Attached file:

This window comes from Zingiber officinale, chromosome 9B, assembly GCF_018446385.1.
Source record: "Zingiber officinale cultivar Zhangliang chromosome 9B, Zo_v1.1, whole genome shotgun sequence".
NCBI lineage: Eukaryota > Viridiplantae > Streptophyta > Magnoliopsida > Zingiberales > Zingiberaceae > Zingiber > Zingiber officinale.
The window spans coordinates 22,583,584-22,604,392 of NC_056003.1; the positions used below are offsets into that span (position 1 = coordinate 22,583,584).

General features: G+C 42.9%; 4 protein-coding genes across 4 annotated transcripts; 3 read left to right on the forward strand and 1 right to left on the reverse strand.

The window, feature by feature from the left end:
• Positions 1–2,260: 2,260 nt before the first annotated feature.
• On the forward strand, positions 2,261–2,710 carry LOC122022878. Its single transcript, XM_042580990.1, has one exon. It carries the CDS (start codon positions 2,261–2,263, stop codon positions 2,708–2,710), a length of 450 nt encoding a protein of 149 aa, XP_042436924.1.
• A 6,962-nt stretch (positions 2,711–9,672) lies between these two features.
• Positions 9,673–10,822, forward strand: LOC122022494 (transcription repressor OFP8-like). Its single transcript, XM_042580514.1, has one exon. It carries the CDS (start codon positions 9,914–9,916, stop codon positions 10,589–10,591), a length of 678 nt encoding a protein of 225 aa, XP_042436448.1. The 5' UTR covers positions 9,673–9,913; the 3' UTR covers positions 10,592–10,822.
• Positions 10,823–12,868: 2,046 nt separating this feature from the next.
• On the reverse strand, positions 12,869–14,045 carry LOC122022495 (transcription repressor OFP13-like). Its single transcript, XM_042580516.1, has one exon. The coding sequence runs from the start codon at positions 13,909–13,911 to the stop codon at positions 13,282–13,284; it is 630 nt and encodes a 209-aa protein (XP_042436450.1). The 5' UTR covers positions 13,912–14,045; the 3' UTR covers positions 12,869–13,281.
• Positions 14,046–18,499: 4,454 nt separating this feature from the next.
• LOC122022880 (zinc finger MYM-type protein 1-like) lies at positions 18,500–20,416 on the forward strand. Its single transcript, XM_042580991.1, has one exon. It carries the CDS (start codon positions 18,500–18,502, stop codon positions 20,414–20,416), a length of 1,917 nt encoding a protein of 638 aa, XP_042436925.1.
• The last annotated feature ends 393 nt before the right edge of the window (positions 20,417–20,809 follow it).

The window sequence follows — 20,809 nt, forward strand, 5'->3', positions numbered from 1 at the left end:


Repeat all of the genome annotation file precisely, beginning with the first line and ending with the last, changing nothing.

This window comes from Zingiber officinale, chromosome 9B, assembly GCF_018446385.1.
Source record: "Zingiber officinale cultivar Zhangliang chromosome 9B, Zo_v1.1, whole genome shotgun sequence".
NCBI lineage: Eukaryota > Viridiplantae > Streptophyta > Magnoliopsida > Zingiberales > Zingiberaceae > Zingiber > Zingiber officinale.
The window spans coordinates 22,583,584-22,604,392 of NC_056003.1; the positions used below are offsets into that span (position 1 = coordinate 22,583,584).

General features: G+C 42.9%; 4 protein-coding genes across 4 annotated transcripts; 3 read left to right on the forward strand and 1 right to left on the reverse strand.

The window, feature by feature from the left end:
• Positions 1–2,260: 2,260 nt before the first annotated feature.
• On the forward strand, positions 2,261–2,710 carry LOC122022878. Its single transcript, XM_042580990.1, has one exon. It carries the CDS (start codon positions 2,261–2,263, stop codon positions 2,708–2,710), a length of 450 nt encoding a protein of 149 aa, XP_042436924.1.
• A 6,962-nt stretch (positions 2,711–9,672) lies between these two features.
• Positions 9,673–10,822, forward strand: LOC122022494 (transcription repressor OFP8-like). Its single transcript, XM_042580514.1, has one exon. It carries the CDS (start codon positions 9,914–9,916, stop codon positions 10,589–10,591), a length of 678 nt encoding a protein of 225 aa, XP_042436448.1. The 5' UTR covers positions 9,673–9,913; the 3' UTR covers positions 10,592–10,822.
• Positions 10,823–12,868: 2,046 nt separating this feature from the next.
• On the reverse strand, positions 12,869–14,045 carry LOC122022495 (transcription repressor OFP13-like). Its single transcript, XM_042580516.1, has one exon. The coding sequence runs from the start codon at positions 13,909–13,911 to the stop codon at positions 13,282–13,284; it is 630 nt and encodes a 209-aa protein (XP_042436450.1). The 5' UTR covers positions 13,912–14,045; the 3' UTR covers positions 12,869–13,281.
• Positions 14,046–18,499: 4,454 nt separating this feature from the next.
• LOC122022880 (zinc finger MYM-type protein 1-like) lies at positions 18,500–20,416 on the forward strand. Its single transcript, XM_042580991.1, has one exon. It carries the CDS (start codon positions 18,500–18,502, stop codon positions 20,414–20,416), a length of 1,917 nt encoding a protein of 638 aa, XP_042436925.1.
• The last annotated feature ends 393 nt before the right edge of the window (positions 20,417–20,809 follow it).

The window sequence follows — 20,809 nt, forward strand, 5'->3', positions numbered from 1 at the left end: